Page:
When documents leaked by Edward Snowden revealed details about the NSA's bulk collection of phone records, many people were understandably outraged. But, the federal government has argued that the program is legal under the Patriot Act. Now, a federal appeals court has shot down that argument and ruled in favor of privacy.
[Judge Gerard E.] Lynch wrote that the text of the Patriot Act "cannot bear the weight the government asks us to assign to it, and that it does not authorize the telephone metadata program."
Under the program, the NSA collected metadata like the length of the call and the telephone numbers on either end. It then analyzed the data based on phone numbers associated with terrorist organizations. The court ruled that the program was not legal under the Patriot Act, but did not rule on the constitutionality of the bulk collection of metadata.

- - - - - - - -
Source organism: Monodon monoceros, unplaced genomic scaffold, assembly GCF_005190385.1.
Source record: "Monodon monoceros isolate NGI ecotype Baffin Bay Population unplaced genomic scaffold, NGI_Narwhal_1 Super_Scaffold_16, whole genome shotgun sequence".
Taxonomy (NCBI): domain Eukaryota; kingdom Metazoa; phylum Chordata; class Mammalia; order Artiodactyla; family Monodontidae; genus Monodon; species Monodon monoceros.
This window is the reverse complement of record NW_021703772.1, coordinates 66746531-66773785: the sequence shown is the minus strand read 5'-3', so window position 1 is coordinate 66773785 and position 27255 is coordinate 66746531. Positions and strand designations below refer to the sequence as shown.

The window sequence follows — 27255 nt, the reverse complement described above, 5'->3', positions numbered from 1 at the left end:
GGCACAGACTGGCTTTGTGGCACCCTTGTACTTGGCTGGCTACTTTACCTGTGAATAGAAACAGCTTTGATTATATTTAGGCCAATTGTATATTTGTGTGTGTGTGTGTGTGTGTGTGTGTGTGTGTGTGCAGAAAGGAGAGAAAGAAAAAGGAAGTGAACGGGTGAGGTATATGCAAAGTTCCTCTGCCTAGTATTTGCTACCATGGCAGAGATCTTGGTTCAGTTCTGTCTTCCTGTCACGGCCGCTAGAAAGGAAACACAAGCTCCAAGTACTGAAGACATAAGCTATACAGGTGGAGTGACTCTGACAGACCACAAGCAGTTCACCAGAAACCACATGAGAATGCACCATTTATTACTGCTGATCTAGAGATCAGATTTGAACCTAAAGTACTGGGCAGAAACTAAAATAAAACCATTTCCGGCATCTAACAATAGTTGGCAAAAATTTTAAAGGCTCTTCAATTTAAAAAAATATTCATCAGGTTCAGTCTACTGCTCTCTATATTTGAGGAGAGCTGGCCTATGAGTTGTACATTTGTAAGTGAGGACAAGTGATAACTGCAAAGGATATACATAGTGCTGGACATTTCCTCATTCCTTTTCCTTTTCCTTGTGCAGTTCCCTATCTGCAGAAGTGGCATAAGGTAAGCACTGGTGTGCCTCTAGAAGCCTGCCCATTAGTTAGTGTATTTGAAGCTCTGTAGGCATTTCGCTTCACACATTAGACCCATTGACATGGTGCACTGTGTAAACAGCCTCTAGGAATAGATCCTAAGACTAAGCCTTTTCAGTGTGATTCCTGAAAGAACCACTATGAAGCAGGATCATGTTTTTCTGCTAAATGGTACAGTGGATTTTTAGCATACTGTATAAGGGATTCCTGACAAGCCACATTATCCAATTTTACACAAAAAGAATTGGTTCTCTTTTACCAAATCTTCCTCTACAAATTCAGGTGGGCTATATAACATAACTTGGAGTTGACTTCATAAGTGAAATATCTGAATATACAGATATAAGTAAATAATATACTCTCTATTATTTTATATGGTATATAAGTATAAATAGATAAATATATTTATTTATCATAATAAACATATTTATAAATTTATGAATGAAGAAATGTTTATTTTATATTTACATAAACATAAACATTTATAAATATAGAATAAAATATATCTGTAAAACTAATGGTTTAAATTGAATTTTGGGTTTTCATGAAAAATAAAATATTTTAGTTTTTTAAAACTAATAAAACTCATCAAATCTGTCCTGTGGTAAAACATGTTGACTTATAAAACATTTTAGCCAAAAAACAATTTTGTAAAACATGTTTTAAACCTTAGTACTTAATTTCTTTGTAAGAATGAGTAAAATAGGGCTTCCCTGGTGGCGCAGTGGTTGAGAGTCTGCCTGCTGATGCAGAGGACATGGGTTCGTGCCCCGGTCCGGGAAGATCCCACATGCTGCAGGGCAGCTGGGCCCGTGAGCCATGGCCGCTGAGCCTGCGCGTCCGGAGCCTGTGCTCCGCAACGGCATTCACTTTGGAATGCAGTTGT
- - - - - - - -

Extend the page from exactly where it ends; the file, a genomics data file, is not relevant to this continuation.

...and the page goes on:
The NSA and government officials have used Section 215 of the Patriot Act to justify the bulk collection of metadata. That section is set to expire in June. Congress is currently debating whether or not to renew it.
"This is a landmark ruling and a critically important decision, " said Stephen I. Vladeck, Professor of Law American University, Washington College of Law and an analyst for CNN. "What it means going forward depends entirely on Congress, because this provision was set to expire June 1st anyway, " he said.
This case a huge victory for privacy advocates, but not everyone is happy about it. Senator Marco Rubio defended the NSA program, stating that many people misunderstand it.
"A perception has been created, including by political figures who serve in this chamber, that the United States government is listening to your phone calls or going through your bills as a matter of course," said Rubio. "That is absolutely and categorically false."